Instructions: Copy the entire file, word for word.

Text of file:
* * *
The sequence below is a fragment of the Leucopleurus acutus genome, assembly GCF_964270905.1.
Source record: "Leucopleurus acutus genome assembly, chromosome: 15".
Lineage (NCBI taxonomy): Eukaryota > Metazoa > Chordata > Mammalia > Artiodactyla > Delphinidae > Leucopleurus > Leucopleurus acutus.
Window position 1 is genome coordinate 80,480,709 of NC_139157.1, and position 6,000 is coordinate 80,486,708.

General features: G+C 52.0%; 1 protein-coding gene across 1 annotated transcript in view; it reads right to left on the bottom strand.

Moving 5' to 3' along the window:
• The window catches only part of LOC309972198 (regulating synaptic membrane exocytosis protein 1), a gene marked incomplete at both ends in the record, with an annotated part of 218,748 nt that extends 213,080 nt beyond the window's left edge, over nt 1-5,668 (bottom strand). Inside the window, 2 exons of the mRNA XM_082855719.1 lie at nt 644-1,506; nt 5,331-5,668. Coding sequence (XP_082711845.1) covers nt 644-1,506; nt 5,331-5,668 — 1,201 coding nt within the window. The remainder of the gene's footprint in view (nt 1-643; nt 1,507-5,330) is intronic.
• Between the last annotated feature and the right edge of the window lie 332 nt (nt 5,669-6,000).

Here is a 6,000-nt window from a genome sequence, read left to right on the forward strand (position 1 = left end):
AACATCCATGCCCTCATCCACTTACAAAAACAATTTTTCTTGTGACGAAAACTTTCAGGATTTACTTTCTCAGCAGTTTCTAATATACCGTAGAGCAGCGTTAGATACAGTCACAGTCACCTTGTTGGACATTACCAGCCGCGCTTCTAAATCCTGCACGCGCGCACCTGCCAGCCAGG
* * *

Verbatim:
The sequence below is a fragment of the Leucopleurus acutus genome, assembly GCF_964270905.1.
Source record: "Leucopleurus acutus genome assembly, chromosome: 15".
Lineage (NCBI taxonomy): Eukaryota > Metazoa > Chordata > Mammalia > Artiodactyla > Delphinidae > Leucopleurus > Leucopleurus acutus.
Window position 1 is genome coordinate 80,480,709 of NC_139157.1, and position 6,000 is coordinate 80,486,708.

General features: G+C 52.0%; 1 protein-coding gene across 1 annotated transcript in view; it reads right to left on the bottom strand.

Moving 5' to 3' along the window:
• The window catches only part of LOC309972198 (regulating synaptic membrane exocytosis protein 1), a gene marked incomplete at both ends in the record, with an annotated part of 218,748 nt that extends 213,080 nt beyond the window's left edge, over nt 1-5,668 (bottom strand). Inside the window, 2 exons of the mRNA XM_082855719.1 lie at nt 644-1,506; nt 5,331-5,668. Coding sequence (XP_082711845.1) covers nt 644-1,506; nt 5,331-5,668 — 1,201 coding nt within the window. The remainder of the gene's footprint in view (nt 1-643; nt 1,507-5,330) is intronic.
• Between the last annotated feature and the right edge of the window lie 332 nt (nt 5,669-6,000).

Here is a 6,000-nt window from a genome sequence, read left to right on the forward strand (position 1 = left end):
AACATCCATGCCCTCATCCACTTACAAAAACAATTTTTCTTGTGACGAAAACTTTCAGGATTTACTTTCTCAGCAGTTTCTAATATACCGTAGAGCAGCGTTAGATACAGTCACAGTCACCTTGTTGGACATTACCAGCCGCGCTTCTAAATCCTGCACGCGCGCACCTGCCAGCCAGG